state,” Kvachkoff said. “Getting second is still good in the DAC because there are a lot of good teams that we beat.” Head coach Doug Norris believes that, with how their season has played out, their outlook looks good going into their sectional prelims. “We’re building a house,” Norris said. “We’ve put in the foundation, and it went well. We’ve had the middle of the house—the sprint races during the season—which have also gone well. Now at the end, everyone is doing what they’re supposed to do, which makes our outlook very well going into the prelims.” Regardless of their outcome at the sectional prelims today, the girls swimming team is also optimistic about their outlook at the state meet. All season long, the girls have learned to disregard what happens at sectionals and turn their focus to a larger goal during the state run. “This year, we aren’t focused on trying to win the sectional title,” head coach Bryon

Angerman said. “We’re focused more on going into the state meet and improving on our top 10 finish. We’re set up to score three relays in the top five and hopefully get individual swimmers in the top 16.” The focus for the boys team is getting their times down as low as they can. Kvachkoff thinks his best is yet to come. “I’ve been dropping my times,” Kvachkoff said. “I think I am getting pretty close to my sectional times. It would be nice to get back down to state.” The girls swimming team has a similar goal. During her freshmen year, junior Holly Schuster placed first in the 200 IM and 500 free, and after defending her title in the 200 IM last year, her confidence is high as she prepares for this year’s sectinal. “It gives you a lot more confidence knowing you’ve done it before,” Schuster said. “At the same time, though, it’s a lot more pressure to repeat.” Schuster is not the only girl on the team looking to repeat last season’s state

success. Sophomore Aly Tetzloff won the 100 butterfly and 100 backstroke during last season’s sectionals. While Tetzloff was a follower most of the year last season, this year, she was one of the leaders. “Last year, there were more seniors to look up to,” Tetzloff said. “This year, there aren’t that many seniors on the team, and I’ve learned to find my own path and be an example for other swimmers.” Like Tetzloff, the seniors on this year’s boys swimming team have helped gear the ‘Dogs toward the right direction. “The seniors this year are telling the kids not to swim for just the seniors’ sakes,” Norris said. “They’re doing it for the overall team. Each individual swimmer feels like they’re swimming for a cause, and that helps us moving forward into the postseason.” The teams will begin their roads to repeating in their home pool as the girls sectional preliminary competition begins today while the boys will swim on Feb. 14.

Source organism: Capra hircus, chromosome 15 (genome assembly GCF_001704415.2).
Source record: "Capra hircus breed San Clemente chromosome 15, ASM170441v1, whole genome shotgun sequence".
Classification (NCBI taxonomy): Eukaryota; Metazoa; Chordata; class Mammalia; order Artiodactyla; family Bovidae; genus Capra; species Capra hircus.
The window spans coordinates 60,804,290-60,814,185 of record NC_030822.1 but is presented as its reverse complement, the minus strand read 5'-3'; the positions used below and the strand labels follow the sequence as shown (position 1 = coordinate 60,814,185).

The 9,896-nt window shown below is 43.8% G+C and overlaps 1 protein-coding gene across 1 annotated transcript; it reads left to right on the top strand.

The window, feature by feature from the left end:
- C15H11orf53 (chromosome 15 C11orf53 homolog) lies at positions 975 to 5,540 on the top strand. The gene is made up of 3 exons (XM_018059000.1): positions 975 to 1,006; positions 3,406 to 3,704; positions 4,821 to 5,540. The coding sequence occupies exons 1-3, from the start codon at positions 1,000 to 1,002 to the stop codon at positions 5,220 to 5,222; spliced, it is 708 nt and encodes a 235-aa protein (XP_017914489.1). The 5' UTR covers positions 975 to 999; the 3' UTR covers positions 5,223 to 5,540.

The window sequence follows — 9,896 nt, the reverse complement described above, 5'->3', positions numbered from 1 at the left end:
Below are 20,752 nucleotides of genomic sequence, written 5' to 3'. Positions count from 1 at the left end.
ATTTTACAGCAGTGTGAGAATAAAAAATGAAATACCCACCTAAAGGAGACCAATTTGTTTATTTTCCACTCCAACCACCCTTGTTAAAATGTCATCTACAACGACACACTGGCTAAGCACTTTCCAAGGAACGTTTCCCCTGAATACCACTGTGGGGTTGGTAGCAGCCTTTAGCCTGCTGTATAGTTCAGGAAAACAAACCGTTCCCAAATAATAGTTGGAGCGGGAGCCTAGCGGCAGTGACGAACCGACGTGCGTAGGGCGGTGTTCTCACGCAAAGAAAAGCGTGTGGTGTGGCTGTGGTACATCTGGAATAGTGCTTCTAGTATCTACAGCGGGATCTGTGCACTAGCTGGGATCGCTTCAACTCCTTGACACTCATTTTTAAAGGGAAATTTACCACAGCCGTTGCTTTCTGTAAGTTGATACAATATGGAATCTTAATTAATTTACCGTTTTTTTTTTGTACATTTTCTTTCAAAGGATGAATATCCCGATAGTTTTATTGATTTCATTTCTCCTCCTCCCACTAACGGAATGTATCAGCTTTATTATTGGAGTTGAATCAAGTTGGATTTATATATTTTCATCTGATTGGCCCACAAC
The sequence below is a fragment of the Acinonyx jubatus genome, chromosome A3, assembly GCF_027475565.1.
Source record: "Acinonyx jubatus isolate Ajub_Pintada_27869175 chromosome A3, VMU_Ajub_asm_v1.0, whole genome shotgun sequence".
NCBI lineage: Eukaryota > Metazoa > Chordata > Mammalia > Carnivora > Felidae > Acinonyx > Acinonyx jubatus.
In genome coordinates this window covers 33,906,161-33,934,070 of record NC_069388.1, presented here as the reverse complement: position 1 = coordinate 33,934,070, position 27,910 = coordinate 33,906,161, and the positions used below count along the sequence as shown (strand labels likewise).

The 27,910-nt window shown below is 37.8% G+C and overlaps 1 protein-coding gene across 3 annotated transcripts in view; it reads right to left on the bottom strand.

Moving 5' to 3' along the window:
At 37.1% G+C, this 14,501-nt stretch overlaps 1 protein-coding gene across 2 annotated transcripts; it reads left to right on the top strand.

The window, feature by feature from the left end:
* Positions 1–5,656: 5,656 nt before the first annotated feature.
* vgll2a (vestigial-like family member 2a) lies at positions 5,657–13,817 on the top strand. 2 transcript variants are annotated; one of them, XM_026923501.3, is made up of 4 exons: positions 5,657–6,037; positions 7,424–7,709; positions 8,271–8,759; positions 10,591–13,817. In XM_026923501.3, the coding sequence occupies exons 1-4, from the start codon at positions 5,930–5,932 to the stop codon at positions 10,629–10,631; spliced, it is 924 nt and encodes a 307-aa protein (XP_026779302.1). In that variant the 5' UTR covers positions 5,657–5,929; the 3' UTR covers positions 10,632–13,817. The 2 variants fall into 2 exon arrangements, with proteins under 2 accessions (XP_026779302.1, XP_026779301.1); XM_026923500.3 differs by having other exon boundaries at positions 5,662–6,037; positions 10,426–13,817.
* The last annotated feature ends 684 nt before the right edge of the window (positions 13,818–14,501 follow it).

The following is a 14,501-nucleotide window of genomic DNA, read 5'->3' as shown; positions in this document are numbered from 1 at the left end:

Lady ‘Dogs draw Michigan City in tourney opener

After unsteady start, girls look to rally together for postseason success BY KARA BIERNAT sports asst. editor

PHOTO BY AMY SCHUCH

Junior Katija Tarailo puts up a shot against Michigan City. Tarailo leads the team in points, rebounds and steals. The ‘Dogs fell short to the Wolves with a score of 69-54.

As girls basketball approaches postseason, improvement is essential. With a record of 5-14, the Lady ‘Dogs are focusing on critiquing their structure in hopes of going into sectionals stronger than they have all season. Putting the regular season in the past, the Lady ‘Dogs are stepping up their game to achieve their postseason goals. Senior guard Sarah Rivich has lead the team all season and is looking to keep it up come postseason. “We’ve been practicing harder with full force and are trying to get young girls prepared to play top teams in the DAC,” Rivich said. The girls hosted Merrillville Friday night and battled the Pirates the entire game. The Lady ‘Dogs started the game out ahead and stayed on top as they had a 17-9 lead at the end of the first quarter. The ‘Dogs came up short with a score of 69-52, however. Junior Katija Tarailo led the team in three categories with 16 points, seven rebounds and five steals. “(Tarailo) has already stepped up a lot this year and has become a much better player,” Rivich said. “She will be a definite

asset to the post-season and the team next year.” Tarailo and Rivich often team up to motivate the team to stay focused and continue to improve with each practice. With postseason quickly approaching, it’s going to take leadership to move this team along for what lays ahead. “It’s been a long season, but a lot of girls have stepped up to help prepare the team for the tough games that lay ahead,” Tarailo said. Coached under Anne Equihua, Tarailo is looking forward to their first game after her performance at Merrillville. “She’s come a long way this season. We moved her inside and she’s been playing great. She has a nose for the ball,” Equihua said. The girls are going out strong come sectionals and are looking to keep improving each game. “We’re going into this game with nothing to lose. I know we can beat them; we played great against them earlier in the year,” Equihua said. “We’ve made huge strides this year and it’s an entirely different team now.” The girls will open up sectional play at Michigan City this upcoming Tuesday.


sports15

inklings 1/31/13

a second with

ALEX

BY Alex McLean

sports editor